Inspectioneering Journal

How to Pivot Your Program During an Economic Downturn

By Lewis Makin, VP of Solutions and Marketing at Pinnacle. This article appears in the May/June 2020 issue of Inspectioneering Journal.


As the oil and gas industry slowly begins its long journey back to recovery, facilities are continuing to look for areas they can immediately reduce costs without negatively impacting their programs in the future. Additionally, decision makers are having to quickly decide where to invest the remainder of their severely diminished budgets and are having to make these decisions based on the data they have access to. Often, this data does not identify the areas of their program that have the greatest impact on their overall facility performance and can cause facilities to invest in activities that do not directly provide value to the facility.  

Identifying initiatives that reduce short-term costs while having a positive, long-term impact on a program can be very challenging for plant management. However, despite the recent challenges that the oil and gas industry has faced over the past couple of months, facilities have the unique opportunity to assess, optimize, and improve their programs. This article will provide three areas plant management can focus on to pivot their program during an economic downturn:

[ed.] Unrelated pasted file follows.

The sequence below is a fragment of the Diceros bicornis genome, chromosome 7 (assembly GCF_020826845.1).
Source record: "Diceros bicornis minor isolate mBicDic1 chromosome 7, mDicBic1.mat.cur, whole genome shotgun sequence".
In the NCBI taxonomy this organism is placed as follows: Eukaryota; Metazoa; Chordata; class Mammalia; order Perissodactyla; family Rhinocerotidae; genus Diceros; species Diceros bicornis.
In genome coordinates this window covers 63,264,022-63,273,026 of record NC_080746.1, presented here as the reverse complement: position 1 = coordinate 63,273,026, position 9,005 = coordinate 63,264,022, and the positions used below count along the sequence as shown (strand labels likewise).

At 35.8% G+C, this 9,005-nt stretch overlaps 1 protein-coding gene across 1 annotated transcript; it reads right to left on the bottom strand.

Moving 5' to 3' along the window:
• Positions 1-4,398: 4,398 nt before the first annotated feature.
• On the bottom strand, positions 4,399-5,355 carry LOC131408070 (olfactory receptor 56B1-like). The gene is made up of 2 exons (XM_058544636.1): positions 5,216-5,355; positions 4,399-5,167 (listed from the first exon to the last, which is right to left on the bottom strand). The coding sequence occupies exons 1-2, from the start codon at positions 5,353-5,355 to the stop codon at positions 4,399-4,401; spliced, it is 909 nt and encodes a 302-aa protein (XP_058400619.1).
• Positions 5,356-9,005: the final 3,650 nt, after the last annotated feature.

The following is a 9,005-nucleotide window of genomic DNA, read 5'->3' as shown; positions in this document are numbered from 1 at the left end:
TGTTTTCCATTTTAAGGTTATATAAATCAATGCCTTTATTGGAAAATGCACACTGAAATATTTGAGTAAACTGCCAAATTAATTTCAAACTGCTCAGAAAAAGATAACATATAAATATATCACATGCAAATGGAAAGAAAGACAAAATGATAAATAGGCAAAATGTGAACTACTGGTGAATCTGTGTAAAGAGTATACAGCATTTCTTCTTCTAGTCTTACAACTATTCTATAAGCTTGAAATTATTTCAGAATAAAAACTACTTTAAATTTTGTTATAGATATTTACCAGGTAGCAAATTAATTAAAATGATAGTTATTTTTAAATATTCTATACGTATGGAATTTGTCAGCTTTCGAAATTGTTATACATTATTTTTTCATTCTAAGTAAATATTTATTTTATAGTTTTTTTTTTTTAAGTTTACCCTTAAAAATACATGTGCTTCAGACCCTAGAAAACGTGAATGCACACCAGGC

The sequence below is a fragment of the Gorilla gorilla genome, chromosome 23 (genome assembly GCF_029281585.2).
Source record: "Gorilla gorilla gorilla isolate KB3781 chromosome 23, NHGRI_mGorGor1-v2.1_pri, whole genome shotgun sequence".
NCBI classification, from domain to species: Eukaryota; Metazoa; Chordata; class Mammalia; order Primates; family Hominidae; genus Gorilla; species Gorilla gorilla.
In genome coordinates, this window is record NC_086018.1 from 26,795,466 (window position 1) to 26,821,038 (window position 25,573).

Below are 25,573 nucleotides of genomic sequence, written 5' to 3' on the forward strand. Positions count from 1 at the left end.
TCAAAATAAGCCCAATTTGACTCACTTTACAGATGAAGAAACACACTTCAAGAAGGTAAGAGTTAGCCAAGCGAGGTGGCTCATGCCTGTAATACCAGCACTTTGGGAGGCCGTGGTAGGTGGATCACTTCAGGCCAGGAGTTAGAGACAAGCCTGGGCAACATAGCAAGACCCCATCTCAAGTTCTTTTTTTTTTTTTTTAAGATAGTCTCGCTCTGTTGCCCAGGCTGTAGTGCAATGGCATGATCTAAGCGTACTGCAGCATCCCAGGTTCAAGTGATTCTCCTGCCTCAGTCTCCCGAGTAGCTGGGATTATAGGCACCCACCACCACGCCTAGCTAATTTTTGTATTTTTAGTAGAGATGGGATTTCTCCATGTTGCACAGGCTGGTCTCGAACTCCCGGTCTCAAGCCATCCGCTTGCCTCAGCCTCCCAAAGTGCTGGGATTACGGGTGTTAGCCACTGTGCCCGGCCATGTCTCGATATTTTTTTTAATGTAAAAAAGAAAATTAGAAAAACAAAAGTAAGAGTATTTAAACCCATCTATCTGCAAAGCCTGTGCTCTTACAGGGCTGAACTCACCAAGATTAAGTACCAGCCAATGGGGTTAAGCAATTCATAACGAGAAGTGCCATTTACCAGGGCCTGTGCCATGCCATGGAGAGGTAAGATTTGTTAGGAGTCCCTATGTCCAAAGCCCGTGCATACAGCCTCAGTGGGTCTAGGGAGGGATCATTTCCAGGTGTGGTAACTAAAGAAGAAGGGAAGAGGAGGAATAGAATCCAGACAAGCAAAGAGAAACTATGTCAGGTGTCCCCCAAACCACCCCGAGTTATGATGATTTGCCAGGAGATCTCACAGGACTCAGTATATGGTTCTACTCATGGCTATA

1. Evaluate facility culture and embrace potential change
  2. Build strong, data-driven processes to drive decision making
  3. Pursue excellence and focus on measuring quantifiable value

Evaluate Facility Culture and Embrace Potential Change

When evaluating which areas of a program to invest in during an economic downturn, facilities should first evaluate their culture and embrace any potential changes that may need to occur. Historically, many facilities have relied on tribal knowledge and the mindset of “that’s the way we’ve always done things” to drive processes and decision making. Decision makers with this mindset can hinder the potential success of their program because they often do not see the need to make necessary changes to current processes, procedures, and tools. Often, plant managers develop this mindset because they do not know how certain changes will impact their program in the future. However, given the current environment of the oil and gas industry, now is the best time for facilities to implement changes.

To begin, facilities should evaluate their company vision and goals. A company vision serves as a guiding force for the overall organization. Facilities should be able to tie each and every goal to the overall company vision. Having a strong company vision that ties to facility goals will help plant managers measure the strength of their goals and will also coordinate their risks and opportunities across multiple teams.

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